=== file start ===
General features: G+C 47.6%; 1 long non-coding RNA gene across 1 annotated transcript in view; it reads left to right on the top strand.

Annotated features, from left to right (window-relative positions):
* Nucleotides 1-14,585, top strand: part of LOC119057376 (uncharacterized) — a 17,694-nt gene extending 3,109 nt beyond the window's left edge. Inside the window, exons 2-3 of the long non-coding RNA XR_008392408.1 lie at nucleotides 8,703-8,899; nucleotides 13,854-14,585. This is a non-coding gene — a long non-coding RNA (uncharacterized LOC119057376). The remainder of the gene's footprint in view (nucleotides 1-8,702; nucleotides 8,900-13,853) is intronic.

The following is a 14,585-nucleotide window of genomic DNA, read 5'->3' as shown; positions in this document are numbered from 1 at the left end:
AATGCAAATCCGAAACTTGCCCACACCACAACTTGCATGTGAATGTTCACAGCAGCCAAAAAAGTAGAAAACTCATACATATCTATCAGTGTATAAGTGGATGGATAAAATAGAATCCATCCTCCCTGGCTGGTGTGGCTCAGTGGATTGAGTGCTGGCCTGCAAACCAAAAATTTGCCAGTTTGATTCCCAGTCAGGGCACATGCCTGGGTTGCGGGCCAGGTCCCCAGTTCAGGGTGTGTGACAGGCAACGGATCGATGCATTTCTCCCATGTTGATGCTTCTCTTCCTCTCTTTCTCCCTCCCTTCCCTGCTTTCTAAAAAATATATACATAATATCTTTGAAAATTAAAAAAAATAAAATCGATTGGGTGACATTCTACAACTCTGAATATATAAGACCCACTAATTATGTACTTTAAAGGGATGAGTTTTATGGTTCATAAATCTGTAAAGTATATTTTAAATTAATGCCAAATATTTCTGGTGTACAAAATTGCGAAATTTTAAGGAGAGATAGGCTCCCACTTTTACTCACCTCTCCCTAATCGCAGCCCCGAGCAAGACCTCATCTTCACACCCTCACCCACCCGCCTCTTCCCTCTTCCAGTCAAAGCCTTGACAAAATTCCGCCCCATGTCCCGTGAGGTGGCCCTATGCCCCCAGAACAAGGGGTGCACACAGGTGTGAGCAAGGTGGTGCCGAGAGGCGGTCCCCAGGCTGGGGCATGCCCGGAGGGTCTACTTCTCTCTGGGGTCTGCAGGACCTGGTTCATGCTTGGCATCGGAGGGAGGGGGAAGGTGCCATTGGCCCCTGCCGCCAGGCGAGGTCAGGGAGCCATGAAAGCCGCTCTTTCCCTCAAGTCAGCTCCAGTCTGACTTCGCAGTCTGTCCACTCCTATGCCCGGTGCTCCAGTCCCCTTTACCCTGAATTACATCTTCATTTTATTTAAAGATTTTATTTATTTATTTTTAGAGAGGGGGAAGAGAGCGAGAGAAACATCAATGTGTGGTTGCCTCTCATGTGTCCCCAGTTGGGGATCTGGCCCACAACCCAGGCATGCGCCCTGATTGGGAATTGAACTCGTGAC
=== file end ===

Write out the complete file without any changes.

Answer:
General features: G+C 47.6%; 1 long non-coding RNA gene across 1 annotated transcript in view; it reads left to right on the top strand.

Annotated features, from left to right (window-relative positions):
* Nucleotides 1-14,585, top strand: part of LOC119057376 (uncharacterized) — a 17,694-nt gene extending 3,109 nt beyond the window's left edge. Inside the window, exons 2-3 of the long non-coding RNA XR_008392408.1 lie at nucleotides 8,703-8,899; nucleotides 13,854-14,585. This is a non-coding gene — a long non-coding RNA (uncharacterized LOC119057376). The remainder of the gene's footprint in view (nucleotides 1-8,702; nucleotides 8,900-13,853) is intronic.

The following is a 14,585-nucleotide window of genomic DNA, read 5'->3' as shown; positions in this document are numbered from 1 at the left end:
AATGCAAATCCGAAACTTGCCCACACCACAACTTGCATGTGAATGTTCACAGCAGCCAAAAAAGTAGAAAACTCATACATATCTATCAGTGTATAAGTGGATGGATAAAATAGAATCCATCCTCCCTGGCTGGTGTGGCTCAGTGGATTGAGTGCTGGCCTGCAAACCAAAAATTTGCCAGTTTGATTCCCAGTCAGGGCACATGCCTGGGTTGCGGGCCAGGTCCCCAGTTCAGGGTGTGTGACAGGCAACGGATCGATGCATTTCTCCCATGTTGATGCTTCTCTTCCTCTCTTTCTCCCTCCCTTCCCTGCTTTCTAAAAAATATATACATAATATCTTTGAAAATTAAAAAAAATAAAATCGATTGGGTGACATTCTACAACTCTGAATATATAAGACCCACTAATTATGTACTTTAAAGGGATGAGTTTTATGGTTCATAAATCTGTAAAGTATATTTTAAATTAATGCCAAATATTTCTGGTGTACAAAATTGCGAAATTTTAAGGAGAGATAGGCTCCCACTTTTACTCACCTCTCCCTAATCGCAGCCCCGAGCAAGACCTCATCTTCACACCCTCACCCACCCGCCTCTTCCCTCTTCCAGTCAAAGCCTTGACAAAATTCCGCCCCATGTCCCGTGAGGTGGCCCTATGCCCCCAGAACAAGGGGTGCACACAGGTGTGAGCAAGGTGGTGCCGAGAGGCGGTCCCCAGGCTGGGGCATGCCCGGAGGGTCTACTTCTCTCTGGGGTCTGCAGGACCTGGTTCATGCTTGGCATCGGAGGGAGGGGGAAGGTGCCATTGGCCCCTGCCGCCAGGCGAGGTCAGGGAGCCATGAAAGCCGCTCTTTCCCTCAAGTCAGCTCCAGTCTGACTTCGCAGTCTGTCCACTCCTATGCCCGGTGCTCCAGTCCCCTTTACCCTGAATTACATCTTCATTTTATTTAAAGATTTTATTTATTTATTTTTAGAGAGGGGGAAGAGAGCGAGAGAAACATCAATGTGTGGTTGCCTCTCATGTGTCCCCAGTTGGGGATCTGGCCCACAACCCAGGCATGCGCCCTGATTGGGAATTGAACTCGTGAC